Bahawalpur about 80km south of Multan on the south bank of the Sutlej River, was a princely state founded in 1748 by Nawab Bahawal Khan Abbasi 1st and named after him. The town of Bahawalpur is a flourishing place and rather pleasant, with wide roads. It is a peaceful, clean, quiet place to relax after visiting cities like Lahore and Multan. At one time, richly decorated cycle-rickshaws plied for trade, the rider’s saddles at an unusual, vertical angle. There are no more rickshaws on the streets. The Government collected them all up and, some say, sent them to Bangladesh. But there is one surviving example to be seen in the ethnographic section of Bahawalpur’s Museum, which aslo has galleries devoted to Islamic Arts and Archaeology, the latter including exhibits from Moenjo Daro and Harappa was as well as pre-Indus Valley sites as Kot Diji and Amri.
The city was home to various Nawabs (rulers) and counted as part of the Rajputana states (today in Rajasthan, India). The city is known for its famous palaces such as the Noor Mahal, Sadiq Ghar Palace, and Darbar Mahal, as well as the ancient fort of Derawar in the Cholistan Desert bordering India. The city is home to one of the few natural safari parks in Pakistan, Lal Suhanra National Park.
The town has excellent civic amenities, including the Central Library next schools in the country. International cricket matches are also played at Bahawalpur. I am afraid to say some of the finest buildings, the palaces built by the Abbasi family, descendants of the founding prince, are occupied by the army and closed to the public.
Approximately 100 km south of the city of Bahawalpur in Tehsil Ahmadpur East, Derawar Fort is visible from many miles in the Cholistan Desert, the largest and best preserved of a chain of forts which once stretched into India, protecting a trade route. It is said that there has been a fort on the site for at least 5,000 years.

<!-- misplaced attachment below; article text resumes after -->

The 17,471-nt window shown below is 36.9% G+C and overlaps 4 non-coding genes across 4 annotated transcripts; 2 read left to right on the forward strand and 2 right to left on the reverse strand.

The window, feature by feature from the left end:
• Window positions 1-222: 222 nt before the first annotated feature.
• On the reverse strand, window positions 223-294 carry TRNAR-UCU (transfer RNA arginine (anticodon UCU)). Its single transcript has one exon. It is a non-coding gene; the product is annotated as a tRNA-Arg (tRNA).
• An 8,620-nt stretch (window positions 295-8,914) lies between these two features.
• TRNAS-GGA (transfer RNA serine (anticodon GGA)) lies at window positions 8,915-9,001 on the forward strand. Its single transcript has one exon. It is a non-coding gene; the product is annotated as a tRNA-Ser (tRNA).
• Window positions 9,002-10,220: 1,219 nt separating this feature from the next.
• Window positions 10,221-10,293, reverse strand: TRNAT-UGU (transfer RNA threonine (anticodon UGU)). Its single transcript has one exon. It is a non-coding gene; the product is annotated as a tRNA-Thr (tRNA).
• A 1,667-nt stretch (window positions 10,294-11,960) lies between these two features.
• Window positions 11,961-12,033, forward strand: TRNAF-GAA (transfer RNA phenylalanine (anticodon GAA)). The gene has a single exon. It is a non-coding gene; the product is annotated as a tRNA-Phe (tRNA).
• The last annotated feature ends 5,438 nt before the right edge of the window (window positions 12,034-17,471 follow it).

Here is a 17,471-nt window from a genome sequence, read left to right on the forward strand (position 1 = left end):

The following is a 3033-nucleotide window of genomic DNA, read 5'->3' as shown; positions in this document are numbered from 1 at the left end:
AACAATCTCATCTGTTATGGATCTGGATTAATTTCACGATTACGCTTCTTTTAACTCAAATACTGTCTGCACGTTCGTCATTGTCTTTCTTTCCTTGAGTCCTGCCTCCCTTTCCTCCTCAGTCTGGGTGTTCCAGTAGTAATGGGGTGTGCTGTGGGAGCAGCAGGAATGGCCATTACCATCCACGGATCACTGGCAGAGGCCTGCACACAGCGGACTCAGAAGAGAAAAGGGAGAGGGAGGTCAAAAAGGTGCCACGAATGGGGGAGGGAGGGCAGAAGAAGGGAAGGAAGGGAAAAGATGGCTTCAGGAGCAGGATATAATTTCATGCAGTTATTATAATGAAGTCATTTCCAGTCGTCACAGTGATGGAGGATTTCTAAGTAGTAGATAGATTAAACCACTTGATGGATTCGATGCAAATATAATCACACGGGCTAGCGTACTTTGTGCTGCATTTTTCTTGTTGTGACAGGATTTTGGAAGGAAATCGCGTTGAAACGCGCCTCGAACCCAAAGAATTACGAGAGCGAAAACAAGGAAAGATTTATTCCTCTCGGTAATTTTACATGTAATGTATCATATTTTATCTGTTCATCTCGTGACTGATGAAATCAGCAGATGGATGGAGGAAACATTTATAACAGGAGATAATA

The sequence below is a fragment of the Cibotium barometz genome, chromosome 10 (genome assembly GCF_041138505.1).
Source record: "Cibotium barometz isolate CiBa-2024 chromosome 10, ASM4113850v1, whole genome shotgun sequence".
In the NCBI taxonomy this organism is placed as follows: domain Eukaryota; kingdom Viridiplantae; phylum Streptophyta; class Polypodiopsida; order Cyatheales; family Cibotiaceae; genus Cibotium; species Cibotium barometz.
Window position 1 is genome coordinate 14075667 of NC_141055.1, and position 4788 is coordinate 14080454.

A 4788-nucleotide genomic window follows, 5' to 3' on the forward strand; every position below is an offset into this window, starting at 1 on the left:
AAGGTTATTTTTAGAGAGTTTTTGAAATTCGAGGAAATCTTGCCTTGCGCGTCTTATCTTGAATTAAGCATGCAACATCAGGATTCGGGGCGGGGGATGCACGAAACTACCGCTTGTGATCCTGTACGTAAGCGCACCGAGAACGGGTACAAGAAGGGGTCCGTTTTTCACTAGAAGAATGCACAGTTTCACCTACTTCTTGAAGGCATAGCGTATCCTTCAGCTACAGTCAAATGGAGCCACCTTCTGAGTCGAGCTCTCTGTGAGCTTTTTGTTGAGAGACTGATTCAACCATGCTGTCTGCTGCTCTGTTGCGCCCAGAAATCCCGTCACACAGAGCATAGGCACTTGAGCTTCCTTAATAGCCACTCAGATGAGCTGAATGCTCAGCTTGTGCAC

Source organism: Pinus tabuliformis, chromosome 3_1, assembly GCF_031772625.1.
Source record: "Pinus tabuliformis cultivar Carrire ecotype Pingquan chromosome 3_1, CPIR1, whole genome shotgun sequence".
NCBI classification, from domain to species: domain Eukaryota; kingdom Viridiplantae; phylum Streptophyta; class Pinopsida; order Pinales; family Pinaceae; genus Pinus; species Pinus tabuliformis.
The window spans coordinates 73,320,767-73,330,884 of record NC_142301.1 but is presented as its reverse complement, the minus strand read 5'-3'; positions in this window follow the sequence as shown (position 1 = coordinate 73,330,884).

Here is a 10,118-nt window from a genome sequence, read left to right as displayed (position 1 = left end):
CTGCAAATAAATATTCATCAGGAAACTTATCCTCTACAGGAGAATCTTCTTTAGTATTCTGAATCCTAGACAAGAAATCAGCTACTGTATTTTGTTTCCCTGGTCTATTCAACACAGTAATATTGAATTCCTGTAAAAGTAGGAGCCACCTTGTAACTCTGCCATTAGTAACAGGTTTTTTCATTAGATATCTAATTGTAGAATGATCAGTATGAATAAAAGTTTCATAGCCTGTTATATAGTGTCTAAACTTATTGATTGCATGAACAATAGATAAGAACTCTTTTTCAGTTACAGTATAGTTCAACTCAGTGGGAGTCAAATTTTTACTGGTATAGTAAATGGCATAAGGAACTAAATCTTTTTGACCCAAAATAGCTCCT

Derawar fort was built by Rai Jajja Bhatti, a Rajput ruler of the Bhatti clan.The fort was built as a tribute to Rawal Deoraj Bhatti, a Rajput sovereign king of the Jaisalmer and Bahawalpur areas who had his capital at Lodhruva.The fort was initially known as Dera Rawal, and later referred to as Dera Rawar, which with the passage of time came to be pronounced Derawar, its present name.
In the 18th century, the fort was taken over by Muslim Nawabs of Bahawalpur from the Shahotra tribe. Tthe current building dates from 1733 when it was taken by the Abbasis from the Rajasthani royal house of Jaisalmer but in 1747 the fort slipped from their hands owing to Bahawal Khan’s preoccupations at Shikarpur. Nawab Mubarak Khan took the stronghold back in 1804. 1,000 year-old catapult shells were found in the debris near a decaying wall in the fort.
It still belongs to the Amirs of Bahawalpur and can be visited quite easily along a largely metalled road. North of the fort is a pool adn a well, from which people fetch goatskins full of water for domestic use. From this point, one can walk around the exterior walls . With a circumference of about 1.5km, the fort is a vast, square structure with 40 enormous buttresses (10 per side) some of which are now crumbling, but much of the structure is still intact and Archaeology department is taking a keen interest to restore it and they have started work on it. The wall is about 40 metres (130ft) high. There is a white marble mosque beside the fort, which is a copy of the Moti Mosque in Delhi. It is in excellent condition and was built in 1849 for the Nawab’s Pir, Ghulam Farid, whose initials are said to have magically appeared in the marble of one of the doorsteps.